For all of its benefits, auto-replenishment has been expensive, time-consuming, and out of reach for companies with modest budgets and limited resources; until now.
Ahh, the future: Two flying cars in every garage, household robots to handle menial chores, and drone-delivered gourmet meals every night. But in the meantime—with 85% of the world’s devices yet to be connected—there are still plenty of “dumb” realities to contend with. We’re still re-washing yesterday’s soggy laundry, running to the corner store for dryer sheets, and scraping off last night’s dinner plates because we forgot to run the dishwasher. It’s time to face the truth about our disconnected lives and find solutions that bridge the gap while we wait for smart-home utopia.
Bridging the IoT Gap
At some point, fully connected products will become the norm, and eventually the only option. Until then, the world’s homes are filled with millions of dumb appliances in good working condition that are too expensive to upgrade, or too much of a hassle to replace. These are the perfect targets for mixing the old and the new, adding smart features to existing products at a fraction of the cost. Brands like Nest and Honeywell recognized this opportunity early on with HVAC systems, enabling consumers to turn their 20-year-old furnace into a smart appliance for $150 rather than spending $5,000-$10,000 on a replacement. Similarly, there are $60 devices that let you control a decades-old garage door through your phone or voice assistant.
At some point, fully connected products will become the norm, and eventually the only option.
As we move through these awkward pre-teen years of smart home and IoT adoption, we’ll be faced with these decisions more frequently: wade through features and reviews to find the right futuristic product, spend thousands of dollars to purchase it, arrange installation, and risk an underwhelming “smart” experience…or use a low-cost invention to add smart features to our current devices today.
When we first tackled the smart device gap at Vectorform, it was a passion project focused on our least favorite chores: doing laundry and washing dishes. The average American spends 100 hours per year doing laundry and saves 230 hours per year using a dishwasher, so these hard-working appliances seemed like natural targets for improving quality of life all around. Our resulting patent-pending invention, dubbed “Rumble”, is a battery-powered device—smaller than a deck of cards—that adheres to the side of a dishwasher, washing machine, or clothes dryer. Simply connect Rumble to wifi via a smartphone app, and the old appliance is transformed into a smart machine.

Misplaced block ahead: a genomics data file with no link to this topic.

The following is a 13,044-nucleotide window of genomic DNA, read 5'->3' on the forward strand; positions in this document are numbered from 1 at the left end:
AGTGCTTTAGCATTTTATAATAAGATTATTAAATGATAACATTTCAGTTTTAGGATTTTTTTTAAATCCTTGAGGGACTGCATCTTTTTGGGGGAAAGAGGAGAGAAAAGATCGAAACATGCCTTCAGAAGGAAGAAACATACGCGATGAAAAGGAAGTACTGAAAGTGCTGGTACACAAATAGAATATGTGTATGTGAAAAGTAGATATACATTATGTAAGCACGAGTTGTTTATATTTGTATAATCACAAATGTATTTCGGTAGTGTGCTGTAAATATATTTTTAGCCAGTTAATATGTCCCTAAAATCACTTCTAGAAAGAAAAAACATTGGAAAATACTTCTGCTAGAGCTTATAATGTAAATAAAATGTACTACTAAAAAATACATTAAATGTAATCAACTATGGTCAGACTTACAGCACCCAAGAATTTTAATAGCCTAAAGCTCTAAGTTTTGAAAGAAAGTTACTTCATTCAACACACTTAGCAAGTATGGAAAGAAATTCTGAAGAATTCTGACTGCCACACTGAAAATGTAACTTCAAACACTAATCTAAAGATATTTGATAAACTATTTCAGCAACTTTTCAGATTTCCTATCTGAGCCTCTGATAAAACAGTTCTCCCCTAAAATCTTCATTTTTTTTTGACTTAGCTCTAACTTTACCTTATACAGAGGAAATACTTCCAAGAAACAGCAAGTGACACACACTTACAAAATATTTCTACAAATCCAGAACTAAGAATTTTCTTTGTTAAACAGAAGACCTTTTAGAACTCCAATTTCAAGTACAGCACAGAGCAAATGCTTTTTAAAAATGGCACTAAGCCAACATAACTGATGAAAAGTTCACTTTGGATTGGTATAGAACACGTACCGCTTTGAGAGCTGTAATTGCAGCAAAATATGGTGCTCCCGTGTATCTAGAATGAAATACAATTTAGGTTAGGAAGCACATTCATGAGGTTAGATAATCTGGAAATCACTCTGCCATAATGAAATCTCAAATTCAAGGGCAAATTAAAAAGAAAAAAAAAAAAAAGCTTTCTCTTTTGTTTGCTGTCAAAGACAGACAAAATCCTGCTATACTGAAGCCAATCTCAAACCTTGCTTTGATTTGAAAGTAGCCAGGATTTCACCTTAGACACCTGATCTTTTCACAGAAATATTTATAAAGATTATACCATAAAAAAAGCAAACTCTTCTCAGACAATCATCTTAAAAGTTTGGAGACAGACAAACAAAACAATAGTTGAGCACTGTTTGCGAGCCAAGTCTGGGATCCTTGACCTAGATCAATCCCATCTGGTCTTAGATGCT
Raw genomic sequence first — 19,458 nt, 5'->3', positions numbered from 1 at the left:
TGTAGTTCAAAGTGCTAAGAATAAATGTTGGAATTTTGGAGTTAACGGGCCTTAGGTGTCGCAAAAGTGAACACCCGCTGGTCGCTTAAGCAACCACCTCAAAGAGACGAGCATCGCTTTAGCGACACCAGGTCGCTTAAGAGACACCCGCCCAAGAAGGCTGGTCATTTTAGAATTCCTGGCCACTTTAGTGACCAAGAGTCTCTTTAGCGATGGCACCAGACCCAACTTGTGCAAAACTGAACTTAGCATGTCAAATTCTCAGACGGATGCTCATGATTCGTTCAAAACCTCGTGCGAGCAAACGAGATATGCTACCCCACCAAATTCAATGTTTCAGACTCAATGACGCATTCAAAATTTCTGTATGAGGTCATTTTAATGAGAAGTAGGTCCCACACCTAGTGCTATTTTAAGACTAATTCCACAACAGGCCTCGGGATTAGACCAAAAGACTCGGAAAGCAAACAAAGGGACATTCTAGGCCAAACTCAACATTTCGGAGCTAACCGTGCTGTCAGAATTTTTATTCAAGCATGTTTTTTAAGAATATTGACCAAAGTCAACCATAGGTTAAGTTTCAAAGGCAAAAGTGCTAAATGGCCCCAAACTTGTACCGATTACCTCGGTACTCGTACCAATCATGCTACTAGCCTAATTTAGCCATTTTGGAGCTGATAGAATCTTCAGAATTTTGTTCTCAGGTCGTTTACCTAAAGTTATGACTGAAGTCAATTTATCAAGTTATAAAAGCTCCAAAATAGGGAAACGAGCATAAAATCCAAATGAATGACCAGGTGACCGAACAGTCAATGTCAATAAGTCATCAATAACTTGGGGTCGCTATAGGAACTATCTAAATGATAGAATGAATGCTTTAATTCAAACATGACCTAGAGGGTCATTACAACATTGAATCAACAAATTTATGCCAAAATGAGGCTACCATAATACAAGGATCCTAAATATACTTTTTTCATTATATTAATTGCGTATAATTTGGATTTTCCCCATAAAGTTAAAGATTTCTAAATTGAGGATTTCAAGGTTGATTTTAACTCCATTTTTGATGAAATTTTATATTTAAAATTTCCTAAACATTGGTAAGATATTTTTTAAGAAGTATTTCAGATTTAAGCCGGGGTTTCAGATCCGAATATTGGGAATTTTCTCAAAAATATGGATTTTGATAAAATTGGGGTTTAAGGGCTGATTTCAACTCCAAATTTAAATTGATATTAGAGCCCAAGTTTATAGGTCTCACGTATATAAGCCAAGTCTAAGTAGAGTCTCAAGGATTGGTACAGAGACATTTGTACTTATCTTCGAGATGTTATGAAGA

We initially set out to have Rumble answer the one question that vexed us most: When is the appliance done running? We were able to answer that quickly using accelerometers, but we found ourselves wanting more. What other conveniences could Rumble offer? Could it become smart enough to start making some simple decisions on its own? The answers led to user-friendly features that bump Rumble to the head of the class.
Replenishment and Beyond
As one of the earliest members of Amazonʼs Dash Replenishment Services (DRS) Partner Program, Vectorform is a leader in auto-replenishment solutions. The first step to replenishment is keeping track of inventory, which Rumble can do automatically because it knows how often the appliance is being used. Once the device determines you’re running low on your favorite dryer sheets or detergent pods—which you select when you first set up the app—Rumble will automatically order more from Amazon, and they’ll arrive on your doorstep in a few days. Not life-changing; but in today’s hyper-personalized world, convenience is replacing necessity as the mother of invention…and with 35,000 other decisions to make in the average day, it’s nice to have one less thing to think about.
Automatic replenishment is a great feature when an appliance is running perfectly, but what about when things go wrong? Because Rumble is already analyzing signals to know when a device starts or stops, it’s able to send an immediate alert if a washer becomes unbalanced and shuts itself off. There’s also a long-term advantage we’re exploring in future iterations: using machine learning to help the device get to know a specific appliance. Imagine Rumble being able to track the overall health and wear & tear of a washing machine, and proactively recommend repairs or replacements before it breaks down. The advantages to a household budget (or a laundromat’s profits or hotel chain’s P&L) would be significant, as they could avoid the excess costs of unplanned purchases or after-hours service calls.
A Rapid-Prototype Platform
At Vectorform, we see auto-replenishment as a logical next step in the progression of IoT. As smart devices begin to make more decisions for us, focus will shift from merely creating connected products to creating devices that automatically reorder our preferred items.
Rather than waiting for this smarter future to arrive, Vectorform has created a way to accelerate its arrival. Our Delivery of Things (DoT) platform enables us to rapidly prototype and support IoT devices with auto- replenishment, significantly reducing the time and cost typically associated with development. We were able to get Rumble up and running in a fraction of the time it would have taken otherwise: instead of months, it took only weeks. After testing it on ourselves, we’re confident Vectoform’s DoT platform is set to help brands lower their IoT costs and increase their speed to market—both critical advantages in the fast-moving world of smart consumer products.
Want to know more about Vectorform’s Delivery of Things (DoT) platform and how it can accelerate your IoT strategy? Contact us!